Social media users who engage in flame wars or retweet the doxing of others will be treated in the same way as those making fake bomb threats over social media, British prosecutors have announced.
Released this morning, the Crown Prosecution Service (CPS)'s latest “Guidelines on prosecuting cases involving communications sent via social media” target doxing, online mobs, fake social media profiles and other social media misbehaviour.
Also included in the latest version of the guidance is a specific encouragement to prosecutors to charge those who egg on others to break social media speech laws. “Those who encourage others to commit a communications offence may be charged with encouraging an offence under the Serious Crime Act 2007,” warns the guidance.
Doxing is the practice of posting home addresses, bank details and so on on public sites, usually to out an anonymous poster or to spur on a ridiculing mob.
In a blitz of publicity, embattled Crown Prosecution Service chief prosecutor Alison Saunders boasted to the BBC: “The internet's not an anonymous place where people can post without any consequences.”
Saunders has faced repeated and sustained criticism during her tenure as CPS chief, including over the bungled Operation Elveden, which wasted hundreds of millions of pounds hounding more than 60 tabloid journalists for publishing stories that embarrassed the Establishment. Just one was convicted of a criminal offence and is appealing.
Twitter is specifically mentioned in the guidance, released today. The UK criminal offence of posting revenge porn, can also be applied to “anyone who re-tweets or forwards without consent, a private sexual photograph or film, if the purpose … was to cause distress to the individual depicted.”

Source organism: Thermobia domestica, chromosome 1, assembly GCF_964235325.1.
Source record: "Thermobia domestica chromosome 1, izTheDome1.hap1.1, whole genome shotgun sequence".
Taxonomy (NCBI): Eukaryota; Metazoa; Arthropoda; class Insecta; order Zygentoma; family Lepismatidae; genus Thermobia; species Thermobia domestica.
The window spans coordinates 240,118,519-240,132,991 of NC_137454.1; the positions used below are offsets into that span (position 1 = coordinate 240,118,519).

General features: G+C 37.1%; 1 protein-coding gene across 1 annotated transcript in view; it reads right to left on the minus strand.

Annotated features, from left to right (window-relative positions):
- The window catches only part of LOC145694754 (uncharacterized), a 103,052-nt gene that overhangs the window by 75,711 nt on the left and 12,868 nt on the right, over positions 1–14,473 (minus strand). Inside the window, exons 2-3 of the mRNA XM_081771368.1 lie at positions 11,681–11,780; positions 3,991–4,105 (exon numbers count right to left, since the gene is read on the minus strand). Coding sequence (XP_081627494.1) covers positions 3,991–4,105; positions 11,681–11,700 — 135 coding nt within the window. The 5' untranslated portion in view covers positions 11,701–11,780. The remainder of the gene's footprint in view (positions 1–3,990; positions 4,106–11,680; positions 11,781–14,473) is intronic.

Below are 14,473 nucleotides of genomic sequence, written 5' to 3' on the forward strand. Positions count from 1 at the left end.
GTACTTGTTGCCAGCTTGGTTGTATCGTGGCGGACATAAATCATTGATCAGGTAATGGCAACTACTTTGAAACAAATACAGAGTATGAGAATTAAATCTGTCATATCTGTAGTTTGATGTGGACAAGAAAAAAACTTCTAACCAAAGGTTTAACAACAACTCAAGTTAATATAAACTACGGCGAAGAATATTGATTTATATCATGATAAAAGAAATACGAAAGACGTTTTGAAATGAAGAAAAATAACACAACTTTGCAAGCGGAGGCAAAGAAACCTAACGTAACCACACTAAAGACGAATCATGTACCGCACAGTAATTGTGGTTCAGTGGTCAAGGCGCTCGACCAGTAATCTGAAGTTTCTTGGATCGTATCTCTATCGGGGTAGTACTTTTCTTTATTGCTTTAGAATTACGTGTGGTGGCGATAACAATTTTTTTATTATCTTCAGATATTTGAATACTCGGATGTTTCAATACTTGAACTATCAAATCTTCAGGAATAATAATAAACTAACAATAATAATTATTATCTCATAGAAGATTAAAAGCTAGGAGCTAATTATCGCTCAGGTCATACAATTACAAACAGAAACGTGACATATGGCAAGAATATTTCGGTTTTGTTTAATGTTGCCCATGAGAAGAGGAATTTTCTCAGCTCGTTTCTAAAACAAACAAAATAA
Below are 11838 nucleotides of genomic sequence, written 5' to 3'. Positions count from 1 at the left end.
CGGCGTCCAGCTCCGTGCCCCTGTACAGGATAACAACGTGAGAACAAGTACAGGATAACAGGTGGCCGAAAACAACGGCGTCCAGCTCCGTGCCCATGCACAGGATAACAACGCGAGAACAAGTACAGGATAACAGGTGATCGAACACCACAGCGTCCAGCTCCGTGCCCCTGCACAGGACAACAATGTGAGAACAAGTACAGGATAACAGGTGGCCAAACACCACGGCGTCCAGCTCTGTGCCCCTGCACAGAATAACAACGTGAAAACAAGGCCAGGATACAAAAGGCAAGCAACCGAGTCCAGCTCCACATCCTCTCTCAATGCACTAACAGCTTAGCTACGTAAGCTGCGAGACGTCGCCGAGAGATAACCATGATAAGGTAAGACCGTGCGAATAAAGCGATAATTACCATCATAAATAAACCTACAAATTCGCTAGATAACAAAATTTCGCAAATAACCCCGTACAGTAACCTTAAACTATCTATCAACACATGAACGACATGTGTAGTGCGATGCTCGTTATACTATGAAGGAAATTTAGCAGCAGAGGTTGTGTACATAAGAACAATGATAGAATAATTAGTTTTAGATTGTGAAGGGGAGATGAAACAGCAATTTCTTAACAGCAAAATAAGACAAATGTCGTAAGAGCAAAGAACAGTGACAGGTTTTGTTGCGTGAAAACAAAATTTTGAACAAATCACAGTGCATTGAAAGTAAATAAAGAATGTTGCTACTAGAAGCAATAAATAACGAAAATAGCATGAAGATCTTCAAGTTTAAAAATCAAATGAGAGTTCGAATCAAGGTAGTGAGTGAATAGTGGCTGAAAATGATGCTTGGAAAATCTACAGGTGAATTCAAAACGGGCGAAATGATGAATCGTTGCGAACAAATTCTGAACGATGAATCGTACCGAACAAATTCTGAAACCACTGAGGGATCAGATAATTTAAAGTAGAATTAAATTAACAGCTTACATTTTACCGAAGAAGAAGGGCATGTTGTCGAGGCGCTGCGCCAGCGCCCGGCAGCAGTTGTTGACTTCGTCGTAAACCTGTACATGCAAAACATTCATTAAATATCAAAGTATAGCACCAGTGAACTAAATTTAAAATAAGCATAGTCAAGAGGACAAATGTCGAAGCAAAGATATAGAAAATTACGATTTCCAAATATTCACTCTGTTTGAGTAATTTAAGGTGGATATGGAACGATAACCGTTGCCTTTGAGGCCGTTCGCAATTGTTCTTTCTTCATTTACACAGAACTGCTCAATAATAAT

However, there's a get-out clause: “Anyone who sends the message only because he or she thought it was funny would not be committing the offence.”
In a Kafka-esque twist, the guidance also includes this chilling line, discussing how prosecutors can prove the criminal offence of sending a “grossly offensive” message, under section 127 of the Communications Act 2003:
The offence is committed by sending the message. There is no requirement that any person sees the message or be offended by it.
Setting up a fake social media account in someone else's name is also said to be a potential crime.
The guidance also encourages prosecutors to treat social media crimes committed against “persons serving the public” more seriously than nasty words directed against their fellow members of the public. Similarly, “coordinated attacks by different people” should also attract greater prosecutorial attention. “Live chat harassment”, or flaming, is defined as “a form of verbal online abuse”, as is “leaving improper messages on online forums or message boards”. Older Reg readers will recall the trend of forum raids in the mid-2000s and earlier, which provided mostly harmless fun for those taking part.
Prosecution in all cases is said to be less likely if “swift and effective action has been taken by the suspect and/or others, for example service providers, to remove the communication”.
"I've yet to see a successful prosecution," noted Twitter baiter Old Holborn told El Reg. "Plenty where the idiots plead guilty but no actual found guilty without rape threats."
The CPS said that 73 per cent of hate crime prosecutions involved a guilty plea.
The new guidance was released along with a public consultation on what should constitute a hate crime, particularly against the disabled, race and religion, and on sexual orientation and gender identity. The full social media prosecution guidance can be read on the CPS website. ®
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